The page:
Brief History: The idea of a clever cat who tricks others in order to help a master is a common theme in many cultures across Europe, Africa, and Asia. This idea is thought to have started in Indian folklore and traveled to Europe. The most popular versions come from Italy or France. Despite what they try to convince you of in Shrek, this is how the story goes: A miller’s youngest son inherits a cat from his dad and the cat (who can of course talk) promises to make him wealthy if the young man gets him a pair of boots. No pants or shirt or cape. Just boots... for his back paws. With the confidence which only a new pair of boots can give, the cat then makes several trades throughout the town until his dealings lead him to the king. He presents the king with gifts sent from an imaginary master, the Marquis of Carabas. In order to introduce his real master to the king, he tells the miller’s son to pretend that his clothes were stolen by bandits. The king then wants to help the young man who he thinks has been sending him so many goodies and wants to match up the “Marquis” with his daughter provided that the lord show them his holdings. The cat then sets up other illusions to make the king think that the miller’s son is a kindly lord, beloved by his people (people who are actually people under the control of an evil, shape-shifting ogre). Not really sure how being the tenant of an ogre works? Would they still pay taxes or would the ogre just demand sacrifices? Off topic. Where was I? Puss in Boots also manages to fool the ogre into turning into a mouse, eats him, and claims the ogre’s property for his master. So, miller’s son, princess, and cat get to live in luxury for the rest of their lives, while the poor people on the ogre’s land wonder who the heck all of these people living in the castle are.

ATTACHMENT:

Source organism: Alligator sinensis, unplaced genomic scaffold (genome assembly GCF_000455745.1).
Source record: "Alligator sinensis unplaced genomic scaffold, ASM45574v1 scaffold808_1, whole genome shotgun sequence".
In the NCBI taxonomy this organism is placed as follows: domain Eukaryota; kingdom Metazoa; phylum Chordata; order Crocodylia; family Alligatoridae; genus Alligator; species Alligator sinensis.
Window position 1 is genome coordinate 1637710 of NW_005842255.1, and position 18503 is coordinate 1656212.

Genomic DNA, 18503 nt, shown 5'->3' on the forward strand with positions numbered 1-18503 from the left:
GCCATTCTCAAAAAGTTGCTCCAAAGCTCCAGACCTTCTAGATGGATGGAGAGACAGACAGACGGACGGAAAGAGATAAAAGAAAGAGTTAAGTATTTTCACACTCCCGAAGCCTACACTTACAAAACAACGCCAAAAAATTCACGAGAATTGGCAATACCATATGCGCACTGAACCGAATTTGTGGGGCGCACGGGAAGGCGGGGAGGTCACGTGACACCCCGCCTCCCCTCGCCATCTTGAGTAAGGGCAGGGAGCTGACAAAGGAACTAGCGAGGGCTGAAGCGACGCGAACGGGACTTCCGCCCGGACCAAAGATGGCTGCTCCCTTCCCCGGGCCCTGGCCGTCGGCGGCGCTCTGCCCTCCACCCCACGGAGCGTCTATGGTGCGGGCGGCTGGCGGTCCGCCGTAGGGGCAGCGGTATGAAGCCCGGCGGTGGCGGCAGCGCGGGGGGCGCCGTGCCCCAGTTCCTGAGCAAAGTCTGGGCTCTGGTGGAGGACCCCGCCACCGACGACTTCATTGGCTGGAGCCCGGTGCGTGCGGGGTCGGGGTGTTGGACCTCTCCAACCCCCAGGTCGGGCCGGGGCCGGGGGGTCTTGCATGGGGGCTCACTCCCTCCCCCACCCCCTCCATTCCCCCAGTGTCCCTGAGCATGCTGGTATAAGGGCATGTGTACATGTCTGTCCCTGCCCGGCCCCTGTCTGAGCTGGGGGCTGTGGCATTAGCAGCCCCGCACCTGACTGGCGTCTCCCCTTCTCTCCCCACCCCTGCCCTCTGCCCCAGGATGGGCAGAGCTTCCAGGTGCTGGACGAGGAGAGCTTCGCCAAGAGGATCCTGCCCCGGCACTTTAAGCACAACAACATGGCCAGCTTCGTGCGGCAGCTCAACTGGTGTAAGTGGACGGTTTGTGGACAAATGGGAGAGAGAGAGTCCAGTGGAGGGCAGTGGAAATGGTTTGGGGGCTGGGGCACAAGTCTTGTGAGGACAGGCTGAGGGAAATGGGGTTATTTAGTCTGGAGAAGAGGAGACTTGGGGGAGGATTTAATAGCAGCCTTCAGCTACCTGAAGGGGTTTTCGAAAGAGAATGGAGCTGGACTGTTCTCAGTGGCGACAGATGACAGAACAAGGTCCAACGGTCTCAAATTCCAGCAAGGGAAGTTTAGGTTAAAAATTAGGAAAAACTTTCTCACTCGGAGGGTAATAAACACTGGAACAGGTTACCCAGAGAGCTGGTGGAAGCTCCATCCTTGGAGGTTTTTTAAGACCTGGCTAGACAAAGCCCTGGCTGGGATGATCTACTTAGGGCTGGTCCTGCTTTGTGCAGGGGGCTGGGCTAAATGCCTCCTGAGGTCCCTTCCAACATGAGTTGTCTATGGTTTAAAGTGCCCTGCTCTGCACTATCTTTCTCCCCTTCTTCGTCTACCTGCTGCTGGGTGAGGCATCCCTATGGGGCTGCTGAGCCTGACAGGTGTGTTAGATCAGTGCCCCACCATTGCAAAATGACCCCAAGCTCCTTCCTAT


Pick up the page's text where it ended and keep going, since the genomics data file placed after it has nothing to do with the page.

Analysis: Clearly, this is about listening to your cat. Need I say more?

Blame it on the Victorians: In some earlier versions, the cat is a fairy in disguise, is a female cat who is like a replacement mother taking care of the main character, or is secretly trying to play his master for a chump then has a change of heart. By the time Charles Perrault wrote it down in the 1800s, Puss was simply a talking cat. The role of a cat in Victorian society differed based on your social status. To farmers, cats were yet another animal to help around the house and keep down on the best population. For wealthy households, they were simply pets. Still, cats held a stronger sway over women of the time than men. Women who were trapped home all day long relied on the love and distraction of pets to keep them sane. This was when cat funerals, which is something we think of as being more sentimental and modern, came back into “fashion”.